From the First Mediation Blog of Jeff Krivis and Mariam Zadeh.
The power of visual information while not easily quatifiable, can be utilized quite effectively at the negotiating table to shape and shift another’s perception of the matter at hand. Glenn W. Richardson, Jr. discusses the power of visual information and the relevant supporting scientific data at length in his article on visual storytelling published in the American Communication Journal. In his article, Richardson discusses several studies which have linked vivid visual information with heightened memory and recall, finding that visual scenes served to enhance the verbal story line. He goes on to explain that this results from the brain processing visual information holistically rather than deriving meaning exclusively from narrative linkages.
Consider for a moment a person you haven’t seen in a very long time. Now try to describe what that person looks like. You may find this difficult to do. Yet, there is no doubt that when you finally do see this individual again, you will be able to immediately recognize most if not all of the ways that they’ve changed since your last encounter. This is because visual information is often processed in terms of how it fits or deviates from existing patterns. Thus, just because someone cannot articulate or recall the details of a particular visual communication, such as a PowerPoint presentation or photographs embeded in a brief, does not mean that the communication was ineffective or failed in its impact.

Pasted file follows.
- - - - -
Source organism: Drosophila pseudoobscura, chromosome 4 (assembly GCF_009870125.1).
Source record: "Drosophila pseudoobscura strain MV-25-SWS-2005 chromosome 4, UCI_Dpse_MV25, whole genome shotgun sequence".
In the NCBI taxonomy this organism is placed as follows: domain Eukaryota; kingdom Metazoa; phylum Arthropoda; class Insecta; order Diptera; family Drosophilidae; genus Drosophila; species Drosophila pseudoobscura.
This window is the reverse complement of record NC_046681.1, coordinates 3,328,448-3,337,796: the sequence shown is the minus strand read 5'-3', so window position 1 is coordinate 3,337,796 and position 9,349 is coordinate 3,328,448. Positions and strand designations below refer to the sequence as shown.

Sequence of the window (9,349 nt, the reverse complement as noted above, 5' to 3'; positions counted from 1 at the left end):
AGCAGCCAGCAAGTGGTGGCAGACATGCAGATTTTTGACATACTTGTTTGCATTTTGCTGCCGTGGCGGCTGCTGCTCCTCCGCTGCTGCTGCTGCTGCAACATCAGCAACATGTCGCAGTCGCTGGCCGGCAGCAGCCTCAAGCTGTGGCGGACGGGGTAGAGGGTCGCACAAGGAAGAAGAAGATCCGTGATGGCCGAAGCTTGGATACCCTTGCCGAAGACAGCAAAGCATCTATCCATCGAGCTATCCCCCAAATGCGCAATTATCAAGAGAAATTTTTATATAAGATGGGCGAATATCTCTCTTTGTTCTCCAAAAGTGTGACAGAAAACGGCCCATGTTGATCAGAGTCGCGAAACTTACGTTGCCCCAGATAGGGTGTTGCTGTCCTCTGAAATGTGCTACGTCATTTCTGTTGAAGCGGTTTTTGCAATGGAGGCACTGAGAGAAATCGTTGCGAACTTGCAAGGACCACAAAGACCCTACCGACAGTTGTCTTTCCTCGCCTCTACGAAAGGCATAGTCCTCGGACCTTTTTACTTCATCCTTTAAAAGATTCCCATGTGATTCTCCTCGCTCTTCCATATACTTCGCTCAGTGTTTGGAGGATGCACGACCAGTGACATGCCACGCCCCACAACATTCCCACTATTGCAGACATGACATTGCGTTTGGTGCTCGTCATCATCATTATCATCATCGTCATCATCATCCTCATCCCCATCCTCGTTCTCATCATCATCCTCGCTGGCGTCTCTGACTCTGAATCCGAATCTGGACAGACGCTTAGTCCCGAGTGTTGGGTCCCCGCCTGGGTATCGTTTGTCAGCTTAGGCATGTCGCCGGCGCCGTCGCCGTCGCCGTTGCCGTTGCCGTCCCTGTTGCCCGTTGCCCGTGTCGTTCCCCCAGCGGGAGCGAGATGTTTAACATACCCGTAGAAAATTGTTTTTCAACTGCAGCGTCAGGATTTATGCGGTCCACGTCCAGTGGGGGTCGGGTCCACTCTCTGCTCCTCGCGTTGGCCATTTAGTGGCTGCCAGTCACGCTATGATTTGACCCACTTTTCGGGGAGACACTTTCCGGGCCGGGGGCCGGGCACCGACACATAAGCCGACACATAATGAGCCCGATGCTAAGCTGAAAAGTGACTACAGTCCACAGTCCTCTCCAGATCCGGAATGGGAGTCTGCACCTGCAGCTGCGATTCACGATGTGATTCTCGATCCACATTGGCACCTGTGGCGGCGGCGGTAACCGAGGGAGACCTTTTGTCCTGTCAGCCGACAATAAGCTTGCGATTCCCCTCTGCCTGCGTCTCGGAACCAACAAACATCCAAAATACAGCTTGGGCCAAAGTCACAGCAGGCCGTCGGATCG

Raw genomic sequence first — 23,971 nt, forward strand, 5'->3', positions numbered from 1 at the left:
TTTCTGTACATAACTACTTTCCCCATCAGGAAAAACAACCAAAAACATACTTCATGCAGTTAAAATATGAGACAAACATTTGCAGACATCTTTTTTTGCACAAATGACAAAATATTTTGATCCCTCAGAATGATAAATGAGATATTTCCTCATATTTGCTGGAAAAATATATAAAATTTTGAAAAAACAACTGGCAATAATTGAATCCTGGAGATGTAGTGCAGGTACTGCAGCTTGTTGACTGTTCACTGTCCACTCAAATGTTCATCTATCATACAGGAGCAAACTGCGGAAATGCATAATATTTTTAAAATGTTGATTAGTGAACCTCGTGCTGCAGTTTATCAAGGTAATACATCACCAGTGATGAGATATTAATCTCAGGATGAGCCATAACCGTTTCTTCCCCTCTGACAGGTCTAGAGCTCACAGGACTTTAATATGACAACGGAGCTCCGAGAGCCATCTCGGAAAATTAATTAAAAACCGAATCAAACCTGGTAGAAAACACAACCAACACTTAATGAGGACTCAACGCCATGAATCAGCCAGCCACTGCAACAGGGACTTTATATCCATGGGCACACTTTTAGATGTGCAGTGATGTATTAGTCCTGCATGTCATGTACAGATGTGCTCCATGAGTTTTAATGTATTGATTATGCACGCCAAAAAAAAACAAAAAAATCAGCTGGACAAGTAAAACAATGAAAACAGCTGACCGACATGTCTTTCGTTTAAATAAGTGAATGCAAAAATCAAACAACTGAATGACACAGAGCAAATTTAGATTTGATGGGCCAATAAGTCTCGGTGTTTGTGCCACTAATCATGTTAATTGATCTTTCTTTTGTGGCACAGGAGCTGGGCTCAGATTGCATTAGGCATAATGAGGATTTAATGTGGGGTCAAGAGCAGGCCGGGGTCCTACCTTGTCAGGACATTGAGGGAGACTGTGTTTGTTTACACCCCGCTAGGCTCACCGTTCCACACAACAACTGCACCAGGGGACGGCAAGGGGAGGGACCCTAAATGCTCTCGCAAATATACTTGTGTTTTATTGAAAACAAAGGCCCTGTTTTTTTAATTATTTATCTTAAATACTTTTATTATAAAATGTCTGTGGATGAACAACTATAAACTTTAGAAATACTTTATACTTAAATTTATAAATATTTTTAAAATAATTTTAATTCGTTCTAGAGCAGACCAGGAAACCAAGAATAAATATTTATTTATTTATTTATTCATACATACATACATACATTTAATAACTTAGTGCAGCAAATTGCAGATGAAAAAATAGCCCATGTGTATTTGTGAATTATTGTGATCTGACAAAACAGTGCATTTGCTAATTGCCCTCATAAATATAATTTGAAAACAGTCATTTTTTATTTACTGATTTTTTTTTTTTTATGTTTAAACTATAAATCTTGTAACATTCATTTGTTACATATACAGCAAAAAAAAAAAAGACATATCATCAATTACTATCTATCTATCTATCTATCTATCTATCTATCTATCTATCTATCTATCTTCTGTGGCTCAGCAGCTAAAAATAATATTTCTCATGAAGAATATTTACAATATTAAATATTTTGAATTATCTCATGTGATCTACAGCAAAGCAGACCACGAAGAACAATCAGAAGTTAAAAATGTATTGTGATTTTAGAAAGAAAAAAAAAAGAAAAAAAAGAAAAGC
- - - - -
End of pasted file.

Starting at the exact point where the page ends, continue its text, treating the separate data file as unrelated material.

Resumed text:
On this note, we leave you with a slideshow of the 25 best news photographs as determined by the editors of Vanity Fair – each of which tell a very compelling story.
Kluwer Arbitration BlogWhen questioned what the users of arbitration expect from the process and what its main pitfalls are, the answer is usually unequivocal: the need for time and cost-efficient...By J. Ole Jensen, Klaus Peter Berger
From the Mediation Matters Blog of Steve Mehta.A very interesting decision regarding medicare reimbursement rights came down that will affect how people can litigate their cases and how they must...By Steve Mehta